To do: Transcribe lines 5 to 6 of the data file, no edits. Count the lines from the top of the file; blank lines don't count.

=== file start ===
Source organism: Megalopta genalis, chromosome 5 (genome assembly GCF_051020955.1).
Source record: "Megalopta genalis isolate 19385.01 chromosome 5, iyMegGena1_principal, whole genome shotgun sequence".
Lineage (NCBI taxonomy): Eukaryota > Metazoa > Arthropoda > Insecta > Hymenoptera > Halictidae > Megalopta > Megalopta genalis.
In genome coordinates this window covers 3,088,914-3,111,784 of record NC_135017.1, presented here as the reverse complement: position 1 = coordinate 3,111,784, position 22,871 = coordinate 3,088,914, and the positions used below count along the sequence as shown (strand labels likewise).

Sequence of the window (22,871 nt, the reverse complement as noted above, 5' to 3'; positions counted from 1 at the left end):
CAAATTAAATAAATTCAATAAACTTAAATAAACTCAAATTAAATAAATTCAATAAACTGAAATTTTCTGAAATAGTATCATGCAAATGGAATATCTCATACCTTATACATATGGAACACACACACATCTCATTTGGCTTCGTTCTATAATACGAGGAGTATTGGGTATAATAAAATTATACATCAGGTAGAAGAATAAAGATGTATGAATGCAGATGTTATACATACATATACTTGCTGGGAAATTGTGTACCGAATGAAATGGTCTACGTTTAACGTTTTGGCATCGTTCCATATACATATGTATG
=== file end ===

Sequence of the window (22,871 nt, the reverse complement as noted above, 5' to 3'; positions counted from 1 at the left end):
CAAATTAAATAAATTCAATAAACTTAAATAAACTCAAATTAAATAAATTCAATAAACTGAAATTTTCTGAAATAGTATCATGCAAATGGAATATCTCATACCTTATACATATGGAACACACACACATCTCATTTGGCTTCGTTCTATAATACGAGGAGTATTGGGTATAATAAAATTATACATCAGGTAGAAGAATAAAGATGTATGAATGCAGATGTTATACATACATATACTTGCTGGGAAATTGTGTACCGAATGAAATGGTCTACGTTTAACGTTTTGGCATCGTTCCATATACATATGTATG